“Age discrimination in employment is tied to damaging, dated and inaccurate ideas about older workers. It is heartening to see the age at which people define ‘older’ has shifted upwards to 61 years or more and that more recruiters don’t see age as a barrier.
“As we live longer and healthier lives, it is crucial for people to be able to contribute through the paid workforce, which is not only good for the economy and workplaces but contributes to a sense of meaning and purpose for individuals.”
Previous Human Rights Commission work found that over a quarter of Australians aged 50 plus had experienced some form of age discrimination in the preceding two years. The commission has highlighted the role human resources and recruitment policies can play in leading change.
There has been an uptick in respondents reporting definitely no reluctance to employing older workers (28% in 2018, up from 8% in 2014).
The number of respondents saying there is no difference between the generations at work across a range of categories has increased. This included a 14% increase in people indicating no difference in technology skills and abilities, a sign that the so-called ‘digital divide’ may be shrinking.
People are increasingly expecting to work until an older age. 58% said they expect to retire at 66 or older (compared with 42% in 2014), and 20% expect to retire at 71 or older (16% in 2014).
Flexible work is the top factor respondents say would encourage them to remain in the workforce, followed by job satisfaction. Flexible working hours is the most common tool organisations use to retain older workers.
Respondents indicate the main advantages of recruiting older workers are the experience they bring (76%) and the professional knowledge they have acquired (68%).
But it’s not all good news.
Among the one-third of respondents indicating they are reluctant to recruit older workers, around two-thirds indicated 50 as the age above which they became wary.
“A number of indicators are not so positive,” says Patterson.
“For example, it was disappointing that more than half of the respondents said their organisation has no transition to retirement strategy in place for their workers and that very few offer intergenerational management or unconscious bias training to staff.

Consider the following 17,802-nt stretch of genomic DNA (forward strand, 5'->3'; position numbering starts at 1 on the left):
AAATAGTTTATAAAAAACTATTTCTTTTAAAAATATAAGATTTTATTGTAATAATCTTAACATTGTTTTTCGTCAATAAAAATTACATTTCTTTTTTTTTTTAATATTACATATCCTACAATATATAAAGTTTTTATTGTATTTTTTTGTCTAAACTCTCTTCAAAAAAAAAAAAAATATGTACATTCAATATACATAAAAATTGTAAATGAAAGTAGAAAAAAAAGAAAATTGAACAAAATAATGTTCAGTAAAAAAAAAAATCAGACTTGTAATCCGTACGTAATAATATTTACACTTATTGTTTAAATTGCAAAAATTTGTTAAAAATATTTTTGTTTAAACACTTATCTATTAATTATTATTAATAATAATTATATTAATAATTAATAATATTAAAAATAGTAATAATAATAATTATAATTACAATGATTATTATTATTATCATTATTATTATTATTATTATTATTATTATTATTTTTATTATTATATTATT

“This is significant because we know that flexible work is key to retaining older workers and also that both workers and managers often find it difficult to have conversations about ‘what’s next’. We need more change in this area.”
And although many recognise the value older workers can bring, organisations appear to be doing a poor job of making the most of it.
“It is also of concern that only 26% of organisations capture corporate knowledge when older workers leave, although roughly two-thirds of respondents acknowledge older worker departures have caused a loss of key skills and knowledge in their organisation (an increase of 17% over the 2014 results),” Patterson says.
“Overall there are some solid gains, but much remains to be done.”
The lack of planning by human resources teams as baby boomers leave the workplace is concerning, says Lyn Goodear, CEO of the HR Institute.
“Workforce planning that includes succession planning is regarded as a core strategic human resource activity, yet the data in this study leads to the conclusion that organisations may not be giving it the attention it deserves,” she thinks.
“If that is true, it’s a conclusion that should sound an alarm signal to HR practitioners with respect to organisational sustainability.”
Around one-third of the survey’s 922 respondents work in the public sector.
Article by David Donaldson from The Mandarin.